SIPA’s Capstone workshops are consulting projects in which students are matched with external clients for which they provide policy analysis and recommendations. As a pillar of the School’s core curriculum, Capstones give us an opportunity to apply practical learning from the classroom to real-world challenges. And, since most students complete the workshops in their last semester, it represents for many of us a grand finale to our MIA or MPA studies — a final opportunity to draw on our cumulative coursework.
This semester I had the privilege to work on a Capstone workshop devoted to “Universal Periodic Review and Advocacy in Myanmar” along with Samara Sattar Ahmed MIA ’20, Amna Akhtar MPA ’20, Kaitlin Hansen MPA ’20, Cecilie Kern MIA ’20, and Jorja Ma MPA ’20. With the support of our advisers, Kristina Eberbach and Ben Fleming, our task was to support human rights advocacy in Myanmar.
We were matched with Equality Myanmar (EQMM), a grassroots nonprofit organization based in Yangon that promotes human-rights education and advocacy. Our Capstone team collaborated with EQMM to support their campaign around Myanmar’s third Universal Periodic Review (UPR), conducted under the auspices of the UN Human Rights Council, and develop supporting advocacy materials.
Myanmar is home to the longest ongoing civil war and one of the greatest humanitarian crises in the world today. As Myanmar transitions toward democracy after 75 years of isolation, the UPR serves as an important mechanism to promote accountability for human-rights violations and push for lasting solutions.
Daren Moon, EQMM’s deputy director, thanked our Capstone team for producing a high-quality report and advocacy materials.
“These are invaluable resources,” Moon wrote, “that will be used by our advocacy team and other local civil-society organizations to raise awareness about human-rights violations and lobby delegates to Myanmar's UPR. Without a doubt, their efforts will have an impact in our field of work.”
Though our in-person advocacy skills workshop for local organizations in Yangon was cancelled due to COVID-19, we worked harder to equip EQMM with resources to grow the capacity of advocates locally and virtually. Amidst the COVID-19 crisis, we were delighted to learn that EQMM began redirecting its work to support citizens and activists within Myanmar facing hardships during the uncertain time.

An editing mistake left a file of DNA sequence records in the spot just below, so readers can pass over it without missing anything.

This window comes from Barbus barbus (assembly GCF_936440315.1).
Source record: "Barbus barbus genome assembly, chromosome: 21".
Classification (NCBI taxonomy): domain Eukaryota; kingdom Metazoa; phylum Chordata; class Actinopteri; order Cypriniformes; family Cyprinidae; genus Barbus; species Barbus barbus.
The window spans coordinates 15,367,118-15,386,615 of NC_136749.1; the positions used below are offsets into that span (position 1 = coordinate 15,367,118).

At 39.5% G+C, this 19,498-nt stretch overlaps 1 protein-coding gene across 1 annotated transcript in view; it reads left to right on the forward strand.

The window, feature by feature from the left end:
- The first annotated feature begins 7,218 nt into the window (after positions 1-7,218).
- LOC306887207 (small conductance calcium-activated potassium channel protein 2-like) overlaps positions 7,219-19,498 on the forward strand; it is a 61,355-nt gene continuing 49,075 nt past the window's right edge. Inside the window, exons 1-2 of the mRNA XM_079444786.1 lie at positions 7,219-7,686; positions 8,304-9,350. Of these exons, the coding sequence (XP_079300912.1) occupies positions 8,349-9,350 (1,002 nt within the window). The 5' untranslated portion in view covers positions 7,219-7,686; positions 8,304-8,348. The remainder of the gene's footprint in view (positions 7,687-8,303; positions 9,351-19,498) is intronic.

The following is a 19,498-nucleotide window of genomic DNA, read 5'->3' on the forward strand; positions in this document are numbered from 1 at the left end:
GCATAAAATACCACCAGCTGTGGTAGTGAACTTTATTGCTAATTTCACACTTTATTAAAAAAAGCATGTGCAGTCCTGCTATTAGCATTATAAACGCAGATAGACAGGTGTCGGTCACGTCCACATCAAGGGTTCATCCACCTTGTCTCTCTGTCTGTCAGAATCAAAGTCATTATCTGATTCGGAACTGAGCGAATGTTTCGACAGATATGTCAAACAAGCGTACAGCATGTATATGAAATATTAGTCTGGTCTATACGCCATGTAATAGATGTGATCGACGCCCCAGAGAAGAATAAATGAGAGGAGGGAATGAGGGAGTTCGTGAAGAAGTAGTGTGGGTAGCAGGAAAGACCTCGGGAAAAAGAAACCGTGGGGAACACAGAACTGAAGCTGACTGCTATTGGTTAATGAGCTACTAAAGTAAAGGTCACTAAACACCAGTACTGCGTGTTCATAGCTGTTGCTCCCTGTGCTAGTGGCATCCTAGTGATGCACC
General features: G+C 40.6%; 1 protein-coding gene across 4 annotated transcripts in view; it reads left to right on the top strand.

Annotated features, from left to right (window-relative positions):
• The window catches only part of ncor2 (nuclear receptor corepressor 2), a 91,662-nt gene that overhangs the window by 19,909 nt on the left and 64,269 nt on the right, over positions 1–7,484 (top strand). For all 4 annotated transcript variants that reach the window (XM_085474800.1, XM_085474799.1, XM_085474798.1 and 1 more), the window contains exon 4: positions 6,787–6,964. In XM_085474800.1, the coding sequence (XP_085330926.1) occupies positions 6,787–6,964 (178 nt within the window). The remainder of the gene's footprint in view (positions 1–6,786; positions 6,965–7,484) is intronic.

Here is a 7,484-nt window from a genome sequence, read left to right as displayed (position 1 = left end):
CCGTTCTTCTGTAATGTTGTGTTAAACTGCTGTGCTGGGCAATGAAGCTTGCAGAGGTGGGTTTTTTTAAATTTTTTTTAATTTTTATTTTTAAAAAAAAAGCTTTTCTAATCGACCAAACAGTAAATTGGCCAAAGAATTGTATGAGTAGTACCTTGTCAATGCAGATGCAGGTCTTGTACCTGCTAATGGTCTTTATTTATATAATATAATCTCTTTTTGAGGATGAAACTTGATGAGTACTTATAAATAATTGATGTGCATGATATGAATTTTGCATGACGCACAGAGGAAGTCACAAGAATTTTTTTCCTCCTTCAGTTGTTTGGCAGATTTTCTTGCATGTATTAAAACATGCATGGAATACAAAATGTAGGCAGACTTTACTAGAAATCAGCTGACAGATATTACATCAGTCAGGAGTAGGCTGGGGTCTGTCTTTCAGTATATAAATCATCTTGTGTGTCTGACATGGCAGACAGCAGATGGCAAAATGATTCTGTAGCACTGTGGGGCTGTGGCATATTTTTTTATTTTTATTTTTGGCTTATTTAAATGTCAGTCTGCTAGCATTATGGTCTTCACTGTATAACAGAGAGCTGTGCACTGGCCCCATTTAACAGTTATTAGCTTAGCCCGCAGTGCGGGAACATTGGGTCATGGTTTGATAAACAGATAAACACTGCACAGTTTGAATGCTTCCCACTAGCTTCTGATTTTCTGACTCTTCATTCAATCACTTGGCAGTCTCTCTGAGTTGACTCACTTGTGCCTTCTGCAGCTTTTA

To start, EQMM purchased personal protective equipment (PPE) and produced digital resources on COVID-19 that are being distributed to individuals throughout the country. The organization is also working hard to address issues related to discrimination of citizens and the distribution of supplies during lockdown, and is also fundamental to the development of a new online complaint mechanism and the creation of a long-term committee to address issues related to COVID-19.
As we concluded work on our Capstone workshop, our team was thrilled to be honored by SIPA as recipients of the Gitelson Award for Human Values in International Affairs. Having received a monetary donation alongside the award, we have opted to donate the money to organizations working to further human-rights advocacy and efforts to respond to COVID-19 in Southeast Asia, especially pertaining to the Rohingya refugees.
As a team, we understand the importance of civil-society organizations in mobilizing movements and the support they need to convene stakeholders, attend advocacy meetings, and access resources. An organization like EQMM often faces more difficulty than most in obtaining such support. During the holy month of Ramadan, we couldn’t think of a better time to honor the continuous commitment organizations like EQMM have made to elevating the voices of marginalized groups, tackling critical issues, and strengthening the capacity of local advocates.
— Amira Dhalla MPA ’20